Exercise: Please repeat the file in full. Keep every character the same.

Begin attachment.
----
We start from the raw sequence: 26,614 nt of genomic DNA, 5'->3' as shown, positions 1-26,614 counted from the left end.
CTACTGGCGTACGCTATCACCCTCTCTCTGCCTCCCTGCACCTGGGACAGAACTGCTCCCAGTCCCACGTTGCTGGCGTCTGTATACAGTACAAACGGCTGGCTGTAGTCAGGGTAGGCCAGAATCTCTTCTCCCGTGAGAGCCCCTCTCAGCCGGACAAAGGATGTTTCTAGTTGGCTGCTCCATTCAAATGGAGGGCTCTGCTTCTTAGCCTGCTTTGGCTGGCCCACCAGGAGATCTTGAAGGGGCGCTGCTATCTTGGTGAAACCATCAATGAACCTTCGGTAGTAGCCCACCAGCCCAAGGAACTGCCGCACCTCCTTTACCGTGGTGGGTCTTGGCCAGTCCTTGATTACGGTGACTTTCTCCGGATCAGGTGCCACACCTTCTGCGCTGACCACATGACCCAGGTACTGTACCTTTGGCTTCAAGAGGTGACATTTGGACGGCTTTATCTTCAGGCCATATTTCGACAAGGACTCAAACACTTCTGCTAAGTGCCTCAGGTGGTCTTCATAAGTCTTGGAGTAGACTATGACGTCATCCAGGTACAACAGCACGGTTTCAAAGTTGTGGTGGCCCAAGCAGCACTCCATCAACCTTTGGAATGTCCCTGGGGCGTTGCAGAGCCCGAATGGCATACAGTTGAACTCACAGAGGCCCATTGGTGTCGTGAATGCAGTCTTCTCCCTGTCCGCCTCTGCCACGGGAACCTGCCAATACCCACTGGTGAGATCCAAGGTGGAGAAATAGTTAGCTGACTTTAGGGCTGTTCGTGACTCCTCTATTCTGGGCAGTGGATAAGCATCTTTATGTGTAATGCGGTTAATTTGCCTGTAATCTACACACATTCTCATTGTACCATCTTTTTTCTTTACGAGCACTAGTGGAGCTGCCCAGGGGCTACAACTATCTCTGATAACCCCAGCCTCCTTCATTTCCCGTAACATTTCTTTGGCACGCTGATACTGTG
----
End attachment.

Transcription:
We start from the raw sequence: 26,614 nt of genomic DNA, 5'->3' as shown, positions 1-26,614 counted from the left end.
CTACTGGCGTACGCTATCACCCTCTCTCTGCCTCCCTGCACCTGGGACAGAACTGCTCCCAGTCCCACGTTGCTGGCGTCTGTATACAGTACAAACGGCTGGCTGTAGTCAGGGTAGGCCAGAATCTCTTCTCCCGTGAGAGCCCCTCTCAGCCGGACAAAGGATGTTTCTAGTTGGCTGCTCCATTCAAATGGAGGGCTCTGCTTCTTAGCCTGCTTTGGCTGGCCCACCAGGAGATCTTGAAGGGGCGCTGCTATCTTGGTGAAACCATCAATGAACCTTCGGTAGTAGCCCACCAGCCCAAGGAACTGCCGCACCTCCTTTACCGTGGTGGGTCTTGGCCAGTCCTTGATTACGGTGACTTTCTCCGGATCAGGTGCCACACCTTCTGCGCTGACCACATGACCCAGGTACTGTACCTTTGGCTTCAAGAGGTGACATTTGGACGGCTTTATCTTCAGGCCATATTTCGACAAGGACTCAAACACTTCTGCTAAGTGCCTCAGGTGGTCTTCATAAGTCTTGGAGTAGACTATGACGTCATCCAGGTACAACAGCACGGTTTCAAAGTTGTGGTGGCCCAAGCAGCACTCCATCAACCTTTGGAATGTCCCTGGGGCGTTGCAGAGCCCGAATGGCATACAGTTGAACTCACAGAGGCCCATTGGTGTCGTGAATGCAGTCTTCTCCCTGTCCGCCTCTGCCACGGGAACCTGCCAATACCCACTGGTGAGATCCAAGGTGGAGAAATAGTTAGCTGACTTTAGGGCTGTTCGTGACTCCTCTATTCTGGGCAGTGGATAAGCATCTTTATGTGTAATGCGGTTAATTTGCCTGTAATCTACACACATTCTCATTGTACCATCTTTTTTCTTTACGAGCACTAGTGGAGCTGCCCAGGGGCTACAACTATCTCTGATAACCCCAGCCTCCTTCATTTCCCGTAACATTTCTTTGGCACGCTGATACTGTG